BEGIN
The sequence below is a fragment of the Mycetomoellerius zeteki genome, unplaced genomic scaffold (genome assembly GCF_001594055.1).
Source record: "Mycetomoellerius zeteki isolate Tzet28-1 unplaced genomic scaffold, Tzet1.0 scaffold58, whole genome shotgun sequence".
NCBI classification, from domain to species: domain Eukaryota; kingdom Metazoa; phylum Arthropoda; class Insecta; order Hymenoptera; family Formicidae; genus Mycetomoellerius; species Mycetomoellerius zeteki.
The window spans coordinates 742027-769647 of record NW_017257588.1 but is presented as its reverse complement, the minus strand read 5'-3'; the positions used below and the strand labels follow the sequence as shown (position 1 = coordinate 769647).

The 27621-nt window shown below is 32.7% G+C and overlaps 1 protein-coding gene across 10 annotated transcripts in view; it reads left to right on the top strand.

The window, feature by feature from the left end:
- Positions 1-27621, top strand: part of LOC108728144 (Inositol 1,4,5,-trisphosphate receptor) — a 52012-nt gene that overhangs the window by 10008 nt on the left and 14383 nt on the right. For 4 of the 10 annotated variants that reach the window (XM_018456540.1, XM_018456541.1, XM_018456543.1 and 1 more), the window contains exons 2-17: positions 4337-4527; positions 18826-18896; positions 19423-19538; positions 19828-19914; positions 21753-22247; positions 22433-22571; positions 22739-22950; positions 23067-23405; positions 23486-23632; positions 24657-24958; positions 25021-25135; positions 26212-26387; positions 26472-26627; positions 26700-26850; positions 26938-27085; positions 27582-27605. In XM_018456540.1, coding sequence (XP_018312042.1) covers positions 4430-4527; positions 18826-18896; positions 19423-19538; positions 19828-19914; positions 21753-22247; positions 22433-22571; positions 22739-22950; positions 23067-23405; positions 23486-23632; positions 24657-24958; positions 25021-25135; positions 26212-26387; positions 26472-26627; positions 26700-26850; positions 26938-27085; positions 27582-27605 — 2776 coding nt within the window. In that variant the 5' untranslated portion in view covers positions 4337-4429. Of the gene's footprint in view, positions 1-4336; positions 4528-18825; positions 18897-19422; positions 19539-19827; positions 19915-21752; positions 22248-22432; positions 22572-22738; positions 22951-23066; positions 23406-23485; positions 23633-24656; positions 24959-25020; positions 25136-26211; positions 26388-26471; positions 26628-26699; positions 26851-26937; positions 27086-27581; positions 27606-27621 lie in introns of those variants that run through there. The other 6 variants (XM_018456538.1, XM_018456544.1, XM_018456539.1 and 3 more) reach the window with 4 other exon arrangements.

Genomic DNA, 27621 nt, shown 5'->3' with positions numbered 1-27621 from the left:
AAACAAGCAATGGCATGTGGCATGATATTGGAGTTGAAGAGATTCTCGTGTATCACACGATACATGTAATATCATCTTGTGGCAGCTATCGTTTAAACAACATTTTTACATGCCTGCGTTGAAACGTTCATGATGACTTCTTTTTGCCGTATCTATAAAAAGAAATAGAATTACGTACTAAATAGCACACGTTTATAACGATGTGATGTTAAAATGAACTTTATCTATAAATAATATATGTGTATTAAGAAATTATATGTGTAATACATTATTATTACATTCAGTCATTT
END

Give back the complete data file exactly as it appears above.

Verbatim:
The sequence below is a fragment of the Mycetomoellerius zeteki genome, unplaced genomic scaffold (genome assembly GCF_001594055.1).
Source record: "Mycetomoellerius zeteki isolate Tzet28-1 unplaced genomic scaffold, Tzet1.0 scaffold58, whole genome shotgun sequence".
NCBI classification, from domain to species: domain Eukaryota; kingdom Metazoa; phylum Arthropoda; class Insecta; order Hymenoptera; family Formicidae; genus Mycetomoellerius; species Mycetomoellerius zeteki.
The window spans coordinates 742027-769647 of record NW_017257588.1 but is presented as its reverse complement, the minus strand read 5'-3'; the positions used below and the strand labels follow the sequence as shown (position 1 = coordinate 769647).

The 27621-nt window shown below is 32.7% G+C and overlaps 1 protein-coding gene across 10 annotated transcripts in view; it reads left to right on the top strand.

The window, feature by feature from the left end:
- Positions 1-27621, top strand: part of LOC108728144 (Inositol 1,4,5,-trisphosphate receptor) — a 52012-nt gene that overhangs the window by 10008 nt on the left and 14383 nt on the right. For 4 of the 10 annotated variants that reach the window (XM_018456540.1, XM_018456541.1, XM_018456543.1 and 1 more), the window contains exons 2-17: positions 4337-4527; positions 18826-18896; positions 19423-19538; positions 19828-19914; positions 21753-22247; positions 22433-22571; positions 22739-22950; positions 23067-23405; positions 23486-23632; positions 24657-24958; positions 25021-25135; positions 26212-26387; positions 26472-26627; positions 26700-26850; positions 26938-27085; positions 27582-27605. In XM_018456540.1, coding sequence (XP_018312042.1) covers positions 4430-4527; positions 18826-18896; positions 19423-19538; positions 19828-19914; positions 21753-22247; positions 22433-22571; positions 22739-22950; positions 23067-23405; positions 23486-23632; positions 24657-24958; positions 25021-25135; positions 26212-26387; positions 26472-26627; positions 26700-26850; positions 26938-27085; positions 27582-27605 — 2776 coding nt within the window. In that variant the 5' untranslated portion in view covers positions 4337-4429. Of the gene's footprint in view, positions 1-4336; positions 4528-18825; positions 18897-19422; positions 19539-19827; positions 19915-21752; positions 22248-22432; positions 22572-22738; positions 22951-23066; positions 23406-23485; positions 23633-24656; positions 24959-25020; positions 25136-26211; positions 26388-26471; positions 26628-26699; positions 26851-26937; positions 27086-27581; positions 27606-27621 lie in introns of those variants that run through there. The other 6 variants (XM_018456538.1, XM_018456544.1, XM_018456539.1 and 3 more) reach the window with 4 other exon arrangements.

Genomic DNA, 27621 nt, shown 5'->3' with positions numbered 1-27621 from the left:
AAACAAGCAATGGCATGTGGCATGATATTGGAGTTGAAGAGATTCTCGTGTATCACACGATACATGTAATATCATCTTGTGGCAGCTATCGTTTAAACAACATTTTTACATGCCTGCGTTGAAACGTTCATGATGACTTCTTTTTGCCGTATCTATAAAAAGAAATAGAATTACGTACTAAATAGCACACGTTTATAACGATGTGATGTTAAAATGAACTTTATCTATAAATAATATATGTGTATTAAGAAATTATATGTGTAATACATTATTATTACATTCAGTCATTT